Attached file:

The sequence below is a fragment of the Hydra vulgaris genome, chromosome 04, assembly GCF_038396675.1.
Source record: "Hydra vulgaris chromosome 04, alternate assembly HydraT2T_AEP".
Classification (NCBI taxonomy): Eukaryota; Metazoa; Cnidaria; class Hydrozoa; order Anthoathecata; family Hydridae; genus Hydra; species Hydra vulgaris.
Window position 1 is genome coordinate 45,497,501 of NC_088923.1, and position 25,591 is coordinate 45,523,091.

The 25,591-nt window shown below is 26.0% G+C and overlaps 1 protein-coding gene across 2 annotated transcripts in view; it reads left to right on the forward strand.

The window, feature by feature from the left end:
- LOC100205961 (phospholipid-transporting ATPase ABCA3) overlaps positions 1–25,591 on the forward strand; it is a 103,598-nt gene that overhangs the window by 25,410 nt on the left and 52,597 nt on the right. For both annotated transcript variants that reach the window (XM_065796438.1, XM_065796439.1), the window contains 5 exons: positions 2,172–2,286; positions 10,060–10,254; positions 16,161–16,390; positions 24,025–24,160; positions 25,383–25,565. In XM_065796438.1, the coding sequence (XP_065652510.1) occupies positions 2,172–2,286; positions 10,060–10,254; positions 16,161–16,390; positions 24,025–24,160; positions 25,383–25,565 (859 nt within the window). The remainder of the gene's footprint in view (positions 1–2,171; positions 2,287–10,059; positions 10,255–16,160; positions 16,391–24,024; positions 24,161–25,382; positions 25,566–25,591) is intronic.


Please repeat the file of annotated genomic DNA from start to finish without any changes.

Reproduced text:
The sequence below is a fragment of the Hydra vulgaris genome, chromosome 04, assembly GCF_038396675.1.
Source record: "Hydra vulgaris chromosome 04, alternate assembly HydraT2T_AEP".
Classification (NCBI taxonomy): Eukaryota; Metazoa; Cnidaria; class Hydrozoa; order Anthoathecata; family Hydridae; genus Hydra; species Hydra vulgaris.
Window position 1 is genome coordinate 45,497,501 of NC_088923.1, and position 25,591 is coordinate 45,523,091.

The 25,591-nt window shown below is 26.0% G+C and overlaps 1 protein-coding gene across 2 annotated transcripts in view; it reads left to right on the forward strand.

The window, feature by feature from the left end:
- LOC100205961 (phospholipid-transporting ATPase ABCA3) overlaps positions 1–25,591 on the forward strand; it is a 103,598-nt gene that overhangs the window by 25,410 nt on the left and 52,597 nt on the right. For both annotated transcript variants that reach the window (XM_065796438.1, XM_065796439.1), the window contains 5 exons: positions 2,172–2,286; positions 10,060–10,254; positions 16,161–16,390; positions 24,025–24,160; positions 25,383–25,565. In XM_065796438.1, the coding sequence (XP_065652510.1) occupies positions 2,172–2,286; positions 10,060–10,254; positions 16,161–16,390; positions 24,025–24,160; positions 25,383–25,565 (859 nt within the window). The remainder of the gene's footprint in view (positions 1–2,171; positions 2,287–10,059; positions 10,255–16,160; positions 16,391–24,024; positions 24,161–25,382; positions 25,566–25,591) is intronic.